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Adrian

Halfway Through (The Time Traveler's Wife SPOILER)

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I'm about halfway through (he's spending Christmas with her family and has just found out her Mum's a manic depressive - and after reading this book, love, so am I), and unless I get I get some positive feedback here, I'm giving up.

I posted my first impressions earlier, and I'm afraid it's getting worse.

Firstly it didn't grab me from the start and I read other books inbetween - always a bad sign. Still, I vowed to stick with it, and once I got past the awkward narrative structure it improved. The enforced double-narrative seemed a little contrived, and I felt whenever the authour switched voices in mid-scene Niffenegger was really forcing the change of voice to make it obvious it was now the other person narrating. Seemed a bit like Kevin Samson writing in Outlaws, where each narrator gets his own unique voice.

Secondly, the basic premise of the novel, time travel, is mishandled and cack-handedly written. Two versions of himself in the same time frame? (Believe me ladies, if we could do that to ourselves the human race would be extinct). Some evolutionary mishap in the human genome being allowed to rewrite the laws of physics? Those I could live with, but TTW is just an affront to basic common sense. I keep asking myself questions instead of losing myself in the book. Why just appear now? Why just disappear now? More important is the where? How does he go to a particular place as well a particular time?

Also, the nastiness of the bloke: "I can't help myself so I can do whatever I like." Beat people up? Sure! Rob and steal? Why not! Buy stocks cheap? Who wouldn't! Run naked through the neighbourhood? Well, I tried this, and the police would just not believe my story!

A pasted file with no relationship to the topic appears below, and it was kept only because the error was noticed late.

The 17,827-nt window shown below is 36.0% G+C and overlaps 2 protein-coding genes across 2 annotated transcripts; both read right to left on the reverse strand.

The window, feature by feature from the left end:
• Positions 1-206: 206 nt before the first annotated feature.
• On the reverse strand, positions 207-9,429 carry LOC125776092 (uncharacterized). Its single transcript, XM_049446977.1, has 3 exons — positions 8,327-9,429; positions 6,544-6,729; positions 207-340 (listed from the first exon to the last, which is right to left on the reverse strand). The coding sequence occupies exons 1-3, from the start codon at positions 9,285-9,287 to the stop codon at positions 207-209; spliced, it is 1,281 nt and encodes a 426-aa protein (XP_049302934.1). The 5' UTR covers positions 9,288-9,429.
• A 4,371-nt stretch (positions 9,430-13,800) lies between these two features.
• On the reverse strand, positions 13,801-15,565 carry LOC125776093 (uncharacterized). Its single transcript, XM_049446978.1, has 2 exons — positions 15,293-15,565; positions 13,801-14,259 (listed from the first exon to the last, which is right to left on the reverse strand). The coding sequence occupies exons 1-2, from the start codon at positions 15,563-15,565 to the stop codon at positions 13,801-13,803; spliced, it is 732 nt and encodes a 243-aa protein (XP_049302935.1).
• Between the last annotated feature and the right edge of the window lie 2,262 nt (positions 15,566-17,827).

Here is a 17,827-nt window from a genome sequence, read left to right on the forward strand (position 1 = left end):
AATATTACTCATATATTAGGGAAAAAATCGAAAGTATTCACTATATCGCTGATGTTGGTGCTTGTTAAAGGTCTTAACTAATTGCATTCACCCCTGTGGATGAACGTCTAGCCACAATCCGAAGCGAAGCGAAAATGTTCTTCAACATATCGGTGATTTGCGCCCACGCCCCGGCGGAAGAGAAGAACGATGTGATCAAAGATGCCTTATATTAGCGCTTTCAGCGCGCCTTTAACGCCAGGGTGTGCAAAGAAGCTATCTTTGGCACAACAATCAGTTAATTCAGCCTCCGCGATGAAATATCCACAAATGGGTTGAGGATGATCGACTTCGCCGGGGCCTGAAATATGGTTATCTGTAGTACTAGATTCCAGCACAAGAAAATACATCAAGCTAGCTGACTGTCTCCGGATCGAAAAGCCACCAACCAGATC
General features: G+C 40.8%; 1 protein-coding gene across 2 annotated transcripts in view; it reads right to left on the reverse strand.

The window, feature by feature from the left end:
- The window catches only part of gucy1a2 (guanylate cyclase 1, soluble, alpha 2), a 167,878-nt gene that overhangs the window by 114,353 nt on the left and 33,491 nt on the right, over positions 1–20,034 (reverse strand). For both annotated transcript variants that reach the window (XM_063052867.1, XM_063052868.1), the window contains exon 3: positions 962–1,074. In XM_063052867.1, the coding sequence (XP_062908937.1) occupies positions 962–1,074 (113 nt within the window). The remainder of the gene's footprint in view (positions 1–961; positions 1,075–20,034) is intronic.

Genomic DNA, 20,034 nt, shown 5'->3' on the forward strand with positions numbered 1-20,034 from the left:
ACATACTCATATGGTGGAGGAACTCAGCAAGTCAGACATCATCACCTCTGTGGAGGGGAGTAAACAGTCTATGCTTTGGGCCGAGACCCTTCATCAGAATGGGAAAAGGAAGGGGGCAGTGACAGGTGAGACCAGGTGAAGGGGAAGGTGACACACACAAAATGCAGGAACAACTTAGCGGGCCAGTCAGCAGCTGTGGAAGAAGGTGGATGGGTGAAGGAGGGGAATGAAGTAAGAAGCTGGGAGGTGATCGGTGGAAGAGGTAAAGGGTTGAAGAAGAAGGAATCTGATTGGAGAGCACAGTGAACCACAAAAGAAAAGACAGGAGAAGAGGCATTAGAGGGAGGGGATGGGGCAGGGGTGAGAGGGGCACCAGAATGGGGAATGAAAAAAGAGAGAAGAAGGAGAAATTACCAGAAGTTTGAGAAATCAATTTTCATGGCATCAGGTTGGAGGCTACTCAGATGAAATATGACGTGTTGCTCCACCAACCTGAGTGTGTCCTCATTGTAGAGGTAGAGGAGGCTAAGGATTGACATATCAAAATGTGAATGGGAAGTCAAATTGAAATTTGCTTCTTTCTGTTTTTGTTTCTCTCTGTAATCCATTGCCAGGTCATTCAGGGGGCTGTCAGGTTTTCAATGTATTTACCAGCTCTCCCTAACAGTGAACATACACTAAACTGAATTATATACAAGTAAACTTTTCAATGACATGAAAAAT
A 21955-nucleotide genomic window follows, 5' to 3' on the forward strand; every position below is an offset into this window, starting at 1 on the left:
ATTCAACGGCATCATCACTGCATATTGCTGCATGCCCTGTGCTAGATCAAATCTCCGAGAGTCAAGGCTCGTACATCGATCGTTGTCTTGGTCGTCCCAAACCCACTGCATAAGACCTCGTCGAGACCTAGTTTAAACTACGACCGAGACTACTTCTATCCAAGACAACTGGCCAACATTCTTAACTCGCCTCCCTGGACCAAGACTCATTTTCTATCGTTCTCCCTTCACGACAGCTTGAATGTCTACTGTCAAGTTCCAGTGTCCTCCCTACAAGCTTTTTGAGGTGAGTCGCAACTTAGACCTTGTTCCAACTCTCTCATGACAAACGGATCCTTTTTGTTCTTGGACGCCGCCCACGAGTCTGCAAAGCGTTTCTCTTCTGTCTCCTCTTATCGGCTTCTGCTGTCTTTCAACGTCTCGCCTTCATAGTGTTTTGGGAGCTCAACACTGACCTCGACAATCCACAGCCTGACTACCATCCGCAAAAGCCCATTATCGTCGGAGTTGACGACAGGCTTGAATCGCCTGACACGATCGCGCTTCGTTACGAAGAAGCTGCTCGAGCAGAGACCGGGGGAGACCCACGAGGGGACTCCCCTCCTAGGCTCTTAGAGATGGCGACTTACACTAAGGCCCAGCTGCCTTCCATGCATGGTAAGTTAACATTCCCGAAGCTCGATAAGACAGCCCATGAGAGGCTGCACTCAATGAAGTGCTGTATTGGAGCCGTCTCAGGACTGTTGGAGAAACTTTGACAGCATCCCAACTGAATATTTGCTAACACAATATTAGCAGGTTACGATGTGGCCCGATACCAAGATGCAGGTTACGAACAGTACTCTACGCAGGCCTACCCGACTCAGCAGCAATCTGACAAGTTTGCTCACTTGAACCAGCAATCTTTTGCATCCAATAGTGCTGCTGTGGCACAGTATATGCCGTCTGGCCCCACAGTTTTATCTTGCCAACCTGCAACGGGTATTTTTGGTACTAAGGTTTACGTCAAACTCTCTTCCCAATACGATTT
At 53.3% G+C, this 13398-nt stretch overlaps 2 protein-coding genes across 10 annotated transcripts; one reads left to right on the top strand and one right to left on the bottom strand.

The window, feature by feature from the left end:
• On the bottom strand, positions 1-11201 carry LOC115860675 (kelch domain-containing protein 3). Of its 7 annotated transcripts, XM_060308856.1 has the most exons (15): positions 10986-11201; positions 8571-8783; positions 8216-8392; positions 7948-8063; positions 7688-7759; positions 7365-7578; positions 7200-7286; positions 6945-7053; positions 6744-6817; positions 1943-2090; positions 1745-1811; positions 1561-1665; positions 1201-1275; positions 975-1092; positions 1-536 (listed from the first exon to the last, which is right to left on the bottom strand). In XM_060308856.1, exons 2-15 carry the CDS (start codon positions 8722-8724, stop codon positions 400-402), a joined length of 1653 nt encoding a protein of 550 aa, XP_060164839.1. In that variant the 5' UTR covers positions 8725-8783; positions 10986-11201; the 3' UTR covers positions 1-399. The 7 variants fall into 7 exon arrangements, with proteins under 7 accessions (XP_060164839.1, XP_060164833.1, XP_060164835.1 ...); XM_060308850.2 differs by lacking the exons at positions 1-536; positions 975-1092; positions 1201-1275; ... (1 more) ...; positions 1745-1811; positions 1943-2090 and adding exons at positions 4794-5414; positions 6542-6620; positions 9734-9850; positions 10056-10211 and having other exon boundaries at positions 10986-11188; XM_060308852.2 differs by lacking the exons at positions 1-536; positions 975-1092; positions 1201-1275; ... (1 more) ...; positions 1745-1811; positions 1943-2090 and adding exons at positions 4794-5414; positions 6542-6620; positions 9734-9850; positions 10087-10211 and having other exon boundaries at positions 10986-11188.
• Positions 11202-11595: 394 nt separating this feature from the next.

Most importantly, I don't care about the love story. So he loves her and they love each other, and so forth. I find both of them so insufferable that I don't care about their relationship(s).

I'm half-heartedly interested in the secondary goings on. I like Kimy, and I like Clare's room-mate, but can't stand the room-mate's boyfriend.

My current thinking is, "This is not a book to tossed away lightly. It is to hurled with great force."

I'd like either an incentive to finish it (bearing in mind I have a long list of others waiting on my TBR pile) or, preferably, a precis of the ending. I'm guessing she dies of some disease he can't prevent, and he knows it (of course he knows it, he just can't get involved in any ethical situation that would ruin the house-of-cards plot), but doesn't tell her.

God, I hate them both. Hey Audrey, try going back in time before Stephen Fry wrote Making History.

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I didn't read all of your post, as I'm only on page 150, but your feelings came across loud and clear.

 

People's contrasting reactions to this book are extreme, and fascinating. Me, I'm loving it. I've been a sucker for time travel stories since the day I first read John Wyndham's Seeds Of Time. I'm also a sucker for love stories, and the reason why a lot of sci-fi doesn't appeal to me is because there isn't enough human interest in it. This has it in abundance. There is nothing that would stop me continuing with this novel.